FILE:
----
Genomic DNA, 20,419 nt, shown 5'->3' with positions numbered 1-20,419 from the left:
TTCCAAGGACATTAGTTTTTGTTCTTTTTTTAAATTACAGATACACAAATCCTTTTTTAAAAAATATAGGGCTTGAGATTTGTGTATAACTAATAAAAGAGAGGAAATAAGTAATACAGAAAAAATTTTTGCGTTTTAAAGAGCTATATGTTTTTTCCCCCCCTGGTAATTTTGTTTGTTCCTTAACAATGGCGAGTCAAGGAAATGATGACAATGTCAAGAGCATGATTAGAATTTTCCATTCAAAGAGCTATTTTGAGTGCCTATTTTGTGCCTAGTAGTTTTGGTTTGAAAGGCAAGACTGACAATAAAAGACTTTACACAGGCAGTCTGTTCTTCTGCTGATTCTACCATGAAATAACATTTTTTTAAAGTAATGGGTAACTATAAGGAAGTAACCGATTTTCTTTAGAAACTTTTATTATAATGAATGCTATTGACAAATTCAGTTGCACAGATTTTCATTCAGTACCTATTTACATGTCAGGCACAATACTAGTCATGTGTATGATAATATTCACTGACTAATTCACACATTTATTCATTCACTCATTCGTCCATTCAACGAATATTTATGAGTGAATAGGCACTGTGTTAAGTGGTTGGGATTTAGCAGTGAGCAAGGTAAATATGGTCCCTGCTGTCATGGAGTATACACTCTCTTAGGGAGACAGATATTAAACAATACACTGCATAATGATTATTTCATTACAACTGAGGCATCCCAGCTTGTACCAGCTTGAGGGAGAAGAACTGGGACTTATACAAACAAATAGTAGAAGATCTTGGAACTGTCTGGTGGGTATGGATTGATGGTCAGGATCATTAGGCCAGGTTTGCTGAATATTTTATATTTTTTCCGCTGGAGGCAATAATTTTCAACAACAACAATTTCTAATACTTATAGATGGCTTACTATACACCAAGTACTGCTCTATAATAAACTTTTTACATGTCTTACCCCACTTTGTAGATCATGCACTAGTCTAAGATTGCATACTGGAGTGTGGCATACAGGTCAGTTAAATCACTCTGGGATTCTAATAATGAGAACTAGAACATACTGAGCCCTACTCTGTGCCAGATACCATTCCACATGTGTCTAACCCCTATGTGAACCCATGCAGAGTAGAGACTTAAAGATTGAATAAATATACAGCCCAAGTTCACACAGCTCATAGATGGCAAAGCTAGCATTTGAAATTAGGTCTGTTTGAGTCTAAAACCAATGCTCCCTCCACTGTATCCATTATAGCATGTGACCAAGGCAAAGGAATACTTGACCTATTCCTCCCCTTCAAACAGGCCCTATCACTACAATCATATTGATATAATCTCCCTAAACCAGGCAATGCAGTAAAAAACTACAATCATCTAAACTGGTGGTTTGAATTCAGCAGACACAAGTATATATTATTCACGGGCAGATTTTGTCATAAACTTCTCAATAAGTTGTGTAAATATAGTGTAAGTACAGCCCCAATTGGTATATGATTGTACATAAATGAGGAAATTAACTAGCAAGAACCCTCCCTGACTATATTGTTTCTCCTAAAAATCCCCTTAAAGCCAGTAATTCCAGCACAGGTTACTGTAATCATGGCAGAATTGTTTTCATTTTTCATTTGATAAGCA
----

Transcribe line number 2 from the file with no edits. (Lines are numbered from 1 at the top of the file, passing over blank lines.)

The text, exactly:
TTCCAAGGACATTAGTTTTTGTTCTTTTTTTAAATTACAGATACACAAATCCTTTTTTAAAAAATATAGGGCTTGAGATTTGTGTATAACTAATAAAAGAGAGGAAATAAGTAATACAGAAAAAATTTTTGCGTTTTAAAGAGCTATATGTTTTTTCCCCCCCTGGTAATTTTGTTTGTTCCTTAACAATGGCGAGTCAAGGAAATGATGACAATGTCAAGAGCATGATTAGAATTTTCCATTCAAAGAGCTATTTTGAGTGCCTATTTTGTGCCTAGTAGTTTTGGTTTGAAAGGCAAGACTGACAATAAAAGACTTTACACAGGCAGTCTGTTCTTCTGCTGATTCTACCATGAAATAACATTTTTTTAAAGTAATGGGTAACTATAAGGAAGTAACCGATTTTCTTTAGAAACTTTTATTATAATGAATGCTATTGACAAATTCAGTTGCACAGATTTTCATTCAGTACCTATTTACATGTCAGGCACAATACTAGTCATGTGTATGATAATATTCACTGACTAATTCACACATTTATTCATTCACTCATTCGTCCATTCAACGAATATTTATGAGTGAATAGGCACTGTGTTAAGTGGTTGGGATTTAGCAGTGAGCAAGGTAAATATGGTCCCTGCTGTCATGGAGTATACACTCTCTTAGGGAGACAGATATTAAACAATACACTGCATAATGATTATTTCATTACAACTGAGGCATCCCAGCTTGTACCAGCTTGAGGGAGAAGAACTGGGACTTATACAAACAAATAGTAGAAGATCTTGGAACTGTCTGGTGGGTATGGATTGATGGTCAGGATCATTAGGCCAGGTTTGCTGAATATTTTATATTTTTTCCGCTGGAGGCAATAATTTTCAACAACAACAATTTCTAATACTTATAGATGGCTTACTATACACCAAGTACTGCTCTATAATAAACTTTTTACATGTCTTACCCCACTTTGTAGATCATGCACTAGTCTAAGATTGCATACTGGAGTGTGGCATACAGGTCAGTTAAATCACTCTGGGATTCTAATAATGAGAACTAGAACATACTGAGCCCTACTCTGTGCCAGATACCATTCCACATGTGTCTAACCCCTATGTGAACCCATGCAGAGTAGAGACTTAAAGATTGAATAAATATACAGCCCAAGTTCACACAGCTCATAGATGGCAAAGCTAGCATTTGAAATTAGGTCTGTTTGAGTCTAAAACCAATGCTCCCTCCACTGTATCCATTATAGCATGTGACCAAGGCAAAGGAATACTTGACCTATTCCTCCCCTTCAAACAGGCCCTATCACTACAATCATATTGATATAATCTCCCTAAACCAGGCAATGCAGTAAAAAACTACAATCATCTAAACTGGTGGTTTGAATTCAGCAGACACAAGTATATATTATTCACGGGCAGATTTTGTCATAAACTTCTCAATAAGTTGTGTAAATATAGTGTAAGTACAGCCCCAATTGGTATATGATTGTACATAAATGAGGAAATTAACTAGCAAGAACCCTCCCTGACTATATTGTTTCTCCTAAAAATCCCCTTAAAGCCAGTAATTCCAGCACAGGTTACTGTAATCATGGCAGAATTGTTTTCATTTTTCATTTGATAAGCA